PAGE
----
The vast majority of studies conclude that fracking worsens air quality, contaminates water sources and harms public health, according to a new review of scientific literature.
More than 15 million Americans live within a mile of a fracking site that has been drilled in the past 15 years. Numerous studies in the past decade have indicated that natural gas drilling and fracking are inherently dangerous, posing threats to the air and water and to residents living close by, according to the report's authors.
A compendium of fracking research published this week by Concerned Health Professionals of New York and Physicians for Social Responsibility, two public health nonprofits, includes reviews of more than 500 fracking-related studies and concludes that there is "no evidence that fracking can be practiced in a manner that does not threaten human health."
"For years we heard stories. ... Now that anecdotal evidence is being confirmed by scientific evidence," Kathleen Nolan, a pediatrician and bioethicist in New York and one of the authors of the report, said in a conference call. "There's just no justification to exposing people to these risks."
The studies in the compendium cover a wide range of impacts including the fracking process' contribution to accelerating climate change, worsening air pollution, causing earthquakes, contaminating water sources and endangering public health. Also reviewed were studies related to the social effects of increased gas drilling on communities, the impact of inflated reserve estimates on the economy and the risks to investors. The authors used research covering all oil and gas activity, from production to distribution, transport and waste disposal.
Scientific studies establishing a connection between oil and gas drilling and poorer health were scant until the last few years, and it is difficult to prove that fracking or gas drilling releases contaminants that harm people's health. But over time, in disparate studies, researchers were able to identify the chemical compounds in fracking fluids and emissions, show that residents were exposed to those chemicals and then establish that this led to higher rates of premature births, low birth weights and other negative health effects.
The report published this week is the third edition of the compendium and includes peer-reviewed articles, government reports and original research by investigative journalists, including some by InsideClimate News. In 2014, nearly 200 studies on fracking were published, and in the first six months of 2015, more than 100.
"The information is being developed so rapidly, and [the compendium] allows, in one place, to look at the information," said David Brown, an environmental public health scientist at Southwest Pennsylvania Environmental Health Project, a nonprofit assisting Pennsylvanians whose health has been affected by gas drilling. "It allows you to look between studies and see where it overlaps."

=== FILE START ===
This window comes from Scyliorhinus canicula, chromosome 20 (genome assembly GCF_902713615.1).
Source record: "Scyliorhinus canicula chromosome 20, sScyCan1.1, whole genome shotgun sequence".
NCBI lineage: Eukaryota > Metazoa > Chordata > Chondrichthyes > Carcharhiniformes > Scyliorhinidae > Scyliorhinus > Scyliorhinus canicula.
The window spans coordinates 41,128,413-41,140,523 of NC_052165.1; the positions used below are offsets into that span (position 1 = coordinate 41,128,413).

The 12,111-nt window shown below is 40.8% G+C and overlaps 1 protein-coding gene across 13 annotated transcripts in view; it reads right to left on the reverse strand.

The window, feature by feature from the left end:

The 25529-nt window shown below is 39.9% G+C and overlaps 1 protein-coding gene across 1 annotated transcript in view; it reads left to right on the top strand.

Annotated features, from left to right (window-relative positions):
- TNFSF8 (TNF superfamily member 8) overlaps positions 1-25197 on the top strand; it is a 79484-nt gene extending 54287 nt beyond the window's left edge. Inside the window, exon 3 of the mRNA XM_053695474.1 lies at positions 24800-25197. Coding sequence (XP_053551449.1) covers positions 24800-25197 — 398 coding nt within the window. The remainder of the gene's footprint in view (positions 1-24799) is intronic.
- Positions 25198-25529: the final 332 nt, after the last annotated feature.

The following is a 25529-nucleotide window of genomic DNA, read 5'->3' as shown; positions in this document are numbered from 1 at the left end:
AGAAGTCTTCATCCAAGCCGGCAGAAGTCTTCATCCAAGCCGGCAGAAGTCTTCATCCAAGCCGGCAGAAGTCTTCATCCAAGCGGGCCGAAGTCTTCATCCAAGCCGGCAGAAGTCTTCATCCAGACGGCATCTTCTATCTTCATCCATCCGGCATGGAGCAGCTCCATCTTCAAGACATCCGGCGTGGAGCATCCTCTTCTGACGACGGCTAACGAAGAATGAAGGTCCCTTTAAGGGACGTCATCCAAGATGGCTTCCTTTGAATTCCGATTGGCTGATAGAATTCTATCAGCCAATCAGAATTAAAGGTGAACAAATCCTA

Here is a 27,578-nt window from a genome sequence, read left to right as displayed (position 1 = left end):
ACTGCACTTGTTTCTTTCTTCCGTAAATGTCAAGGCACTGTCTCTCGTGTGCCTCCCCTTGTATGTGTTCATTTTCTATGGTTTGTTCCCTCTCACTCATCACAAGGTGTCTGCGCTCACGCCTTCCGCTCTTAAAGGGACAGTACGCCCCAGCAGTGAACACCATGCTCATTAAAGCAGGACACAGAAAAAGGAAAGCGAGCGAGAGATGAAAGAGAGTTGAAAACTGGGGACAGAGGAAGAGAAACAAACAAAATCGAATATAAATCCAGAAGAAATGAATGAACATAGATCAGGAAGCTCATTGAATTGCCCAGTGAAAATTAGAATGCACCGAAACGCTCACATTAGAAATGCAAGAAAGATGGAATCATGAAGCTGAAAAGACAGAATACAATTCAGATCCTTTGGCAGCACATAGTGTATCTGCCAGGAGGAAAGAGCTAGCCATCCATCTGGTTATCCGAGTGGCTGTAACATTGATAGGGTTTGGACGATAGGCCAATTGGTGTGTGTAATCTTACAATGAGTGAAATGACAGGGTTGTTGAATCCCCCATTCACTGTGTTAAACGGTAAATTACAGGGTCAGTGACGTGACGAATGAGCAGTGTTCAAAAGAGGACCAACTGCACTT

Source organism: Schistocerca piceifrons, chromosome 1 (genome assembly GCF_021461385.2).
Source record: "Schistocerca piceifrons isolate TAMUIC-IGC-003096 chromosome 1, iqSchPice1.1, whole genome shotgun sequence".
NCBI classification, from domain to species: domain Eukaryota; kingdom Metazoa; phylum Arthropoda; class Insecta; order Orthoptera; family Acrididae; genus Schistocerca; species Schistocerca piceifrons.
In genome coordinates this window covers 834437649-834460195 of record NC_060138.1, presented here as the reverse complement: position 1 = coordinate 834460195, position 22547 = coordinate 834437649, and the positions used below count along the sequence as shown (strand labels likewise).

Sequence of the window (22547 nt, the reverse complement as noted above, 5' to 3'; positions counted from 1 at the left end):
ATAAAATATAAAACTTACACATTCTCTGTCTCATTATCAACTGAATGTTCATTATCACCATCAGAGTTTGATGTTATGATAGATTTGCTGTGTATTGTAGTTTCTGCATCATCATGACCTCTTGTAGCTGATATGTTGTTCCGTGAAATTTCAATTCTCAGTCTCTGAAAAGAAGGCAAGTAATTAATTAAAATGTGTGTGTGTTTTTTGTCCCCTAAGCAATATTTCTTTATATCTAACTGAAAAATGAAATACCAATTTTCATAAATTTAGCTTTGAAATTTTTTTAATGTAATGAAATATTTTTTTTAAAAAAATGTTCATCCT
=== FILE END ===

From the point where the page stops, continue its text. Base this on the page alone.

The natural gas industry has often questioned the science that ties fracking to negative health effects and has emphasized the uncertainty in scientific research.
Brown said it was "disingenuous" to require that researchers conclusively prove that a specific pollutant from a well site was causing a particular illness. That level of detail is unimportant in making policy decisions, he said. He cited decisions by the Environmental Protection Agency to reduce lead emissions before the levels of lead that caused health effects were fully known.
"At some point, somewhere, we have to stop," Brown said. "There are people living near these sites, and there are enormous numbers of adverse health outcomes."
Along with the release of the compendium, the Concerned Health Professionals of New York and Physicians for Social Responsibility are calling on President Barack Obama and Surgeon General Vivek Murthy to recognize the risks of fracking.
The groups also urged that the governors of Pennsylvania and Maryland ban the practice indefinitely. Maryland Gov. Larry Hogan, a Republican, instituted a 2½-year moratorium in June. State officials are working on standards under which fracking might proceed.
Pennsylvania has been the heart of the fracking boom since it took off in 2008 in the Northeast. The state has more than 7,700 active gas wells and has issued about 4,000 citations for violations in the past 7 years. Pennsylvania's residents have lodged hundreds of complaints with the state health and environment departments about breathing difficulties, asthma, skin problems, headaches and nosebleeds.
In New York, where fracking is already prohibited, the organizations that produced the compendium asked that natural gas infrastructure such as pipelines and compressor stations be forbidden to expand. Energy companies in the state have submitted proposals to expand pipeline networks and build a new terminal to import and export natural gas.
"Natural gas infrastructure contributes to climate change not only directly but also by furthering availability and consumption of fossil fuel," the groups wrote in a letter to Democratic New York Gov. Andrew Cuomo. They also said adding natural gas infrastructure was counterproductive to the state's goal of reducing greenhouse gas emissions 80 percent by 2050.